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Work starting soon on new plant

J.C. Egnew reveals more information on new jobs

By Greg Bird
birdman@tmcvoice.com

Last week’s announcement that the United States Army had selected Fibrotex USA Inc. and Outdoor Venture Corporation to produce a lightweight camouflage netting system in Stearns potentially means the addition of up to 350 new jobs for the area.
This week the Voice sat down with Outdoor Venture Corporation CEO J.C. Egnew to learn more about the deal, and what were some of the factors that brought OVC and Fibrotex together.
“McCreary County has been the center of our universe,” Egnew said. “We have been here for 46 years, and it has been a really good environment.”
“This is a game changer in so many ways, but I knew it would help this community.”
The process leading up to the announcement was long and arduous Egnew said. Two years of travel, negotiations and planning were needed to cement all the factors in place.
OVC’s history in production played a significant role in bringing the Stearns-based company to the eyes of their partner.
“Our most important capital has always been our good reputation,” he said. “We have been able to produce quality work with on-time delivery. They saw it was a good fit for both companies.”
He stated there were three foreign-based companies with the technology capable of producing the multi-spectral camouflage who needed a U.S.- based company to partner with to land the contract. All three companies reached out to OVC to partner with. Representatives from the local company traveled, sometimes overseas, to meet with each, and eventually decided to work with Fibrotex, based out of Israel, who appeared to have the better product.
“As fate would have it, we ended up with the right partner,” he said.
Once the partnership was secured, Egnew was able to entice the new company to locate in Stearns, securing a long-term arrangement that could grow even bigger.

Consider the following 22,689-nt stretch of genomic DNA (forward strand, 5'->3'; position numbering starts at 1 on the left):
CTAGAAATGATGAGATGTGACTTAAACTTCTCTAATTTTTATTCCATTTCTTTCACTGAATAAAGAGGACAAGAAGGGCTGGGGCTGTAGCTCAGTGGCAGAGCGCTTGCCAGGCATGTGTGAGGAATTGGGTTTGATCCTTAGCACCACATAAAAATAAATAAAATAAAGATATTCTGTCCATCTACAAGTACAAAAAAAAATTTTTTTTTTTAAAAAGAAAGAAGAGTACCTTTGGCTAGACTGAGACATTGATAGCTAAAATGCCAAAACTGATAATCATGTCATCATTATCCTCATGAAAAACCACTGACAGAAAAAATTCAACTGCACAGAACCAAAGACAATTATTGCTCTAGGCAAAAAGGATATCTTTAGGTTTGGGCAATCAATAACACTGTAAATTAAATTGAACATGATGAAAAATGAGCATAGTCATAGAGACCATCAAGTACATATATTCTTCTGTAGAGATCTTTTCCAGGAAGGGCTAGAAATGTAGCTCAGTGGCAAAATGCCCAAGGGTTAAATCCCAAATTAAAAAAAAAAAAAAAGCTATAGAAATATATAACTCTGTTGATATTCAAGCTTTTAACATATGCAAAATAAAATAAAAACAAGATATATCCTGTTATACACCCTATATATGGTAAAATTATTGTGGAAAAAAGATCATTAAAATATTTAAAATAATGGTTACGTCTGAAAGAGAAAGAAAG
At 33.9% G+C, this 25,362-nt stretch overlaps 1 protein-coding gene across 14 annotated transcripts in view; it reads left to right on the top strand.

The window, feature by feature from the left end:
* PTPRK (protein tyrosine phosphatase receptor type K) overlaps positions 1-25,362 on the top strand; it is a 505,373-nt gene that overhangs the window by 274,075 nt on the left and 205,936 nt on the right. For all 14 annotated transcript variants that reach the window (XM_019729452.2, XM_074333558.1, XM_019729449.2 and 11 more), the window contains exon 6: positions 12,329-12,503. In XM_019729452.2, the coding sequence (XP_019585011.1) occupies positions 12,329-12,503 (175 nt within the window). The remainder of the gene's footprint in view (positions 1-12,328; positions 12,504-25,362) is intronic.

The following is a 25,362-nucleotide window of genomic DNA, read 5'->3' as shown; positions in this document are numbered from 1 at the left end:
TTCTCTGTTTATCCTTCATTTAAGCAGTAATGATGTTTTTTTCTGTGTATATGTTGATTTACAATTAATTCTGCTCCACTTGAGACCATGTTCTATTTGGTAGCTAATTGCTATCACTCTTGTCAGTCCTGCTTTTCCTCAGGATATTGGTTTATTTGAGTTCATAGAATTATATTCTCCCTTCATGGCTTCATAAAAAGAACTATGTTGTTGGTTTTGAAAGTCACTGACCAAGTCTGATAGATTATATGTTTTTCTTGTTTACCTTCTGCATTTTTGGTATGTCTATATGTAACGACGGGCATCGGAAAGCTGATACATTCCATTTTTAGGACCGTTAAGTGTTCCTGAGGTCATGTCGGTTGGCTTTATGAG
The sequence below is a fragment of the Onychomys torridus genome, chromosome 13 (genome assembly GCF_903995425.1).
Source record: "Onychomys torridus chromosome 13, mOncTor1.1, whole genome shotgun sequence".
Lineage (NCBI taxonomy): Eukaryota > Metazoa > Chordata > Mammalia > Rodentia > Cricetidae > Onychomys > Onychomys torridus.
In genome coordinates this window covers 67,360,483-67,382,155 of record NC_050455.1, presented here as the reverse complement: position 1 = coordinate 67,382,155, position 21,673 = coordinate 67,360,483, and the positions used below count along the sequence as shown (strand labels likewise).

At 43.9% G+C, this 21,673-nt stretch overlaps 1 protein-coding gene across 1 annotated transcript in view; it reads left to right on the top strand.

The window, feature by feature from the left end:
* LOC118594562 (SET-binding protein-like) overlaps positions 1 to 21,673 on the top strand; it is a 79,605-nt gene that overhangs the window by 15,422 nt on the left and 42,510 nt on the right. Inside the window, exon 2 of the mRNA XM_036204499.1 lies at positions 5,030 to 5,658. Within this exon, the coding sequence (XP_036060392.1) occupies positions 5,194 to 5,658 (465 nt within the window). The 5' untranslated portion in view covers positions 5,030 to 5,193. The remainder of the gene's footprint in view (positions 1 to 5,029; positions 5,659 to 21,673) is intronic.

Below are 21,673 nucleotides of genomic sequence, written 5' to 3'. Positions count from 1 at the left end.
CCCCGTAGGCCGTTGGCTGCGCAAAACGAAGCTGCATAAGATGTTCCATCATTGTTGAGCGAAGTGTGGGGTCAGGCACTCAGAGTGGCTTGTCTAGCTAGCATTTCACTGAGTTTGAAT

“McCreary County has been a really good environment for us,” he said. “It became clear to our partners that the benefits of choosing to locate here outweighed the costs of a big city.”
Egnew also said OVC’s history with production of military tents, airbags and other products played a big factor in the partnership.
“There are a lot of similarities to the airbag business,” he said. “Both are focused on saving lives and are tech-driven. It is very well suited to our existing operations.”
The special camouflage netting system that will be manufactured in Stearns is a response to the growing need to protect personnel and equipment from real-time intelligence-gathering sources.

“Drones were a real game changer for this industry,” he said.
In the past military operations had to rely on satellite imagery to gather information on locations of potential targets. Sometimes that information would be hours old before it was able to be processed and disseminated to the needed people. Now, with drone technology and a good camera, that information can be gathered in real-time.
Fibrotex and OVC will produce next generation, state-of-the-art ULCANS (Ultra Lightweight Camouflage Netting System) for the Army that not only uses camouflage to hide troops during the daylight hours, but also conceals them from detection by night-vision, thermal imaging devices, and other battlefield sensors.
With the 10-year contract in place, Fibrotex and OVC are well poised to continue growing.
“If things go well, this would become their world headquarters,” Egnew said.
The availability of a manufacturing facility ready for the company to move right in to certainly helped.
The old Monticello Manufacturing building, located adjacent to OVC’s central office had been vacant for two years since ArmorShield moved out in 2016.
Egnew said OVC acquired the building after ArmorShield left and began making repairs, including installing a new roof. A grant through Rural Development also allowed for the installation of energy-efficient lighting, windows and HVAC systems, to prepare the site for future opportunities.
“They don’t happen over night, and they don’t happen every day, but it is about being ready to seize the opportunity the moment it comes along,” Egnew said. “You have to keep your eyes open.”
Fibrotex will use the existing building, and add on to make room for the equipment used in the manufacturing process.

Egnew said work to expand the site will begin “soon.” Construction on a new 50,000 square-foot addition will begin very shortly to provide additional workspace for the new company. The addition will be built behind the existing facility, with an additional 30,000 square feet of land available for future expansion.
Fibrotex already had the plans developed for the expansion in place for more than 90-days in anticipation of the contract, so there should be no delays in starting operations.
“We are on a very tight schedule,” Egnew said. “They should start moving in their very specialized equipment within seven months. By this time next year we should be in full production.”
Full production, Egnew said, would be about 1,000 units a month at the outset, but plans are to be able to escalate production to 10,000 units once fully operational.

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